Stories of John Cheever by John Cheever
By Mary Park
Think of John Cheever's fiction, and a whole world springs to mind--a
world of leafy suburbs, summer houses, commuter trains, boarding schools,
and inevitably, his own chosen territory, the cocktail hour among WASPs.
But it's a mistake to approach Cheever as if he were merely some sort of
anthropologist documenting the customs of an obscure and vanishing tribe.
Nostalgia and class issues aside, his true subject is the darkness hidden
beneath the surface of postwar American life. A case in point is his
famous story "The Swimmer," in which an ebullient Neddy Merrill
decides to swim home across the backyard pools of his neighbors. In the
course of his journey, however, summer gives way to autumn, his neighbors
turn against him, there are troubling intimations of disgrace and
financial ruin, and he arrives to find his house both locked and empty.
Though these stories deal with bright, prosperous, ostensibly happy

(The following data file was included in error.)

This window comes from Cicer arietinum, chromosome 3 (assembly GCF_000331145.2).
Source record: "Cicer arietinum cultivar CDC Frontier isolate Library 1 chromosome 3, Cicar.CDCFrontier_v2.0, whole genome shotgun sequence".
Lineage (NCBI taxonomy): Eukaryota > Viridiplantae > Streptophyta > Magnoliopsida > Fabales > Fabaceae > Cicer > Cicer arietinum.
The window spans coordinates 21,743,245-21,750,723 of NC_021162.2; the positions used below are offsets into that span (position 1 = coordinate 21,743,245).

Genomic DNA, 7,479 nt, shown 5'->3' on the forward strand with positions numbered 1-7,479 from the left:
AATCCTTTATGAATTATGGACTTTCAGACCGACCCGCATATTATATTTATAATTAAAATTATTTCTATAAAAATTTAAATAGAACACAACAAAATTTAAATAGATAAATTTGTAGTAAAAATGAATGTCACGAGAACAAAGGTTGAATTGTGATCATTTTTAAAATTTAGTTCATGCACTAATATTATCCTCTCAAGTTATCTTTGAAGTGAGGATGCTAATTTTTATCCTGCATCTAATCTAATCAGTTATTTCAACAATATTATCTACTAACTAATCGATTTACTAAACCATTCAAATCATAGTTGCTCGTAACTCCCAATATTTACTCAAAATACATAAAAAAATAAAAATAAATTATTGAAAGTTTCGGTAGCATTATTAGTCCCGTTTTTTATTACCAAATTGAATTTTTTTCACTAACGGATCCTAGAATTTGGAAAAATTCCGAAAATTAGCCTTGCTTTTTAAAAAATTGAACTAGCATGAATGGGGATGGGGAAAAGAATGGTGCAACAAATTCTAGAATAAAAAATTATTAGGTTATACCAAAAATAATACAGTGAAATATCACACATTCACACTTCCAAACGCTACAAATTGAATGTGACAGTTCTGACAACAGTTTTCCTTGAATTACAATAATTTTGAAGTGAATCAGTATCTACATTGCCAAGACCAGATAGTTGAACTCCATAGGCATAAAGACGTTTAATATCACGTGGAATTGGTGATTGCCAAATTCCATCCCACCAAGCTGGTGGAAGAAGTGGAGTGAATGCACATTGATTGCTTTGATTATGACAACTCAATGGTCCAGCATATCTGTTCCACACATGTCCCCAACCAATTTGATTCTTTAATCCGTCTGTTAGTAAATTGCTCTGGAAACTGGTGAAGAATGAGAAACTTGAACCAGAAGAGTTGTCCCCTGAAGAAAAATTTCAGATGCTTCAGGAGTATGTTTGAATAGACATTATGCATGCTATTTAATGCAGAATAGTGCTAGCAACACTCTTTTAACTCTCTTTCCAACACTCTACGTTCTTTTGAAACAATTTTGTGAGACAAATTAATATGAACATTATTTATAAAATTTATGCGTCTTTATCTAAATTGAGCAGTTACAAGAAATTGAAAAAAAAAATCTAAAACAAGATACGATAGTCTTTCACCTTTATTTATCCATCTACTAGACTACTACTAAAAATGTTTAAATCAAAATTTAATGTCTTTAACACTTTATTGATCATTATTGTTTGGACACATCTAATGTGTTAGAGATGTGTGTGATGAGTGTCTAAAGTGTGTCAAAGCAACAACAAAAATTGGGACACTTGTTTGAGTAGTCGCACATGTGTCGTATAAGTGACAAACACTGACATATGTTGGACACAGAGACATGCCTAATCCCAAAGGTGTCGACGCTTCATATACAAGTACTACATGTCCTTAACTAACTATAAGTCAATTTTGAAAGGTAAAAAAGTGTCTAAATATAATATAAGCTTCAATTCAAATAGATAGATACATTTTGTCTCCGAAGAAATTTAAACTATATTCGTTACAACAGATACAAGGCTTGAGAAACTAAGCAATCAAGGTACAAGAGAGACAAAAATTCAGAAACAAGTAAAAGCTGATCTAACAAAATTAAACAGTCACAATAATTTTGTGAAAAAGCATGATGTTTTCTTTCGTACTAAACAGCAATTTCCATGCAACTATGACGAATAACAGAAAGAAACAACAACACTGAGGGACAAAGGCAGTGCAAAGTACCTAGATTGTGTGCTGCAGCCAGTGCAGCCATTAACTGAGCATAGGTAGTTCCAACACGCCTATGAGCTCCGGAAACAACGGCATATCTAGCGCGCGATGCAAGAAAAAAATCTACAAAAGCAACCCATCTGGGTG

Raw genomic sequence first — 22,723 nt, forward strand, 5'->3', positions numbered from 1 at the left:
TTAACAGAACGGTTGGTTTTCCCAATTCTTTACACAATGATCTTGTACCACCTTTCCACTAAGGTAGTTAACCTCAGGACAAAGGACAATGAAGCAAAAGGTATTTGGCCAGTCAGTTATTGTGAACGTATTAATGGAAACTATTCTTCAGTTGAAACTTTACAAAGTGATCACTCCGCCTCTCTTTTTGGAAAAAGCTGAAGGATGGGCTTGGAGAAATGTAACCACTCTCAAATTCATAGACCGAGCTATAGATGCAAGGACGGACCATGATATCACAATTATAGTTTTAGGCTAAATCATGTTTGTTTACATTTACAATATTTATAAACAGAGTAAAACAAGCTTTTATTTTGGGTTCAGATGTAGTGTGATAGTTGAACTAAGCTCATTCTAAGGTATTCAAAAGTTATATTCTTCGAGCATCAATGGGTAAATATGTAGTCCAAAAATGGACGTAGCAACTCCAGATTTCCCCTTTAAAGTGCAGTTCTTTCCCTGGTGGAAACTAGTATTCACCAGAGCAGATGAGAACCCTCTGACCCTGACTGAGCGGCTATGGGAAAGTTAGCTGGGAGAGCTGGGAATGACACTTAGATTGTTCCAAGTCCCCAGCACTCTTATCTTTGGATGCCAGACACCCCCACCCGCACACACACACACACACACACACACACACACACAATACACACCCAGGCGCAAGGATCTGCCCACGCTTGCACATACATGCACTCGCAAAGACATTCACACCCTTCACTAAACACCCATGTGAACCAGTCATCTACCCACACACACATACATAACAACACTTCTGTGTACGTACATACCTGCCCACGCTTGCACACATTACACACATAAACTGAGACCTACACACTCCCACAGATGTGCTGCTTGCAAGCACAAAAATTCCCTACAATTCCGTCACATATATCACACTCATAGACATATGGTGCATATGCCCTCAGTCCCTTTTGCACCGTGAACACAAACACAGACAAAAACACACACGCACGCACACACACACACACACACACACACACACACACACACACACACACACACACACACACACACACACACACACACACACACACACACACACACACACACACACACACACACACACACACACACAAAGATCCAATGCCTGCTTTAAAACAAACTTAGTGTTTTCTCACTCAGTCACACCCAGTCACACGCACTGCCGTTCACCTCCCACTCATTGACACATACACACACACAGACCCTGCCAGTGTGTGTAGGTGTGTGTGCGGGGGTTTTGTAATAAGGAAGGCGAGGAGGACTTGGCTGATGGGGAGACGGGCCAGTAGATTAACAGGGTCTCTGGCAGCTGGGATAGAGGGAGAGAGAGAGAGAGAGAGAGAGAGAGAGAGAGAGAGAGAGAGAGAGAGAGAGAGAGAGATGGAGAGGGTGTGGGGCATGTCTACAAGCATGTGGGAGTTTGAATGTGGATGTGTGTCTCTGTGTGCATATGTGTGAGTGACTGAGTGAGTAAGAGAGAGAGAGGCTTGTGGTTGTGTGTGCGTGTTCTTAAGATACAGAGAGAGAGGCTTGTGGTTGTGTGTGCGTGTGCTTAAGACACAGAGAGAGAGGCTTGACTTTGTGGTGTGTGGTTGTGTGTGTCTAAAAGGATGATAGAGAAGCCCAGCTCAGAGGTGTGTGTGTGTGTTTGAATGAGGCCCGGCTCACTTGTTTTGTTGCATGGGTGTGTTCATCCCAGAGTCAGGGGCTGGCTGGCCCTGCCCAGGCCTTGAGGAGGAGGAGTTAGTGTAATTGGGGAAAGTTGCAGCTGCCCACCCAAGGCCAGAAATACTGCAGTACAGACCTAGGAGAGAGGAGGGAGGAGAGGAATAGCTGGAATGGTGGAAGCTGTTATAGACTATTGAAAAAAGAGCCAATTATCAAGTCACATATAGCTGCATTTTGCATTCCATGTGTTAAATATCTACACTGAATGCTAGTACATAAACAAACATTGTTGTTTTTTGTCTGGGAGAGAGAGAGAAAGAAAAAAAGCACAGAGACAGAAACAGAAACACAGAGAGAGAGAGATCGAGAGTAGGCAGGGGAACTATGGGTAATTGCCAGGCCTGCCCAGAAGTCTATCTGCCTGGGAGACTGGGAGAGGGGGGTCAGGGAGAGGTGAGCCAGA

people, a cold wind blows through them. Age, illness, financial
embarrassment, sex, alcohol, death--all of these threaten his suburban
Eden. (Is it himself Cheever is mocking in his ironic "The Worm in
the Apple"? "Everyone in the community with wandering hands had
given them both a try but they had been put off. What was the source of
this constancy? Were they frightened? Were they prudish? Were they
monogamous? What was at the bottom of this appearance of happiness?")
Inanimate objects carry the residue of their past owners' unhappiness and
cruelty ("Seaside Houses," "The Lowboy"); expatriates
long for but cannot quite find their way home ("The Woman Without A
Country," "Boy in Rome"); children vanish or turn out badly
(too many stories to count).
All of this is conveyed in prose both graceful and tender. No one is
better than Cheever at describing a character's appearance: "He was a
cheerful, heavy man with a round face that looked exactly like a pudding.
Everyone was glad to see him, as one is glad to see, at the end of a meal,
the appearance of a bland, fragrant, and nourishing dish made of fresh
eggs, nutmeg, and country cream." Given his uncanny eye (and ear) for
realistic description, it's easy to forget how experimental Cheever
could be. His later stories pioneered authorial intrusions in the best
postmodern style, and from the beginning, he wrote what would much later
be called magical realism. (Think of the sinister broadcasts in "The
Enormous Radio," or the phantom love interest in "The
Chimera.") A literary event at its publication and winner of the
Pulitzer Prize in 1979, The Stories of John Cheever remains a
stunning and enormously influential book.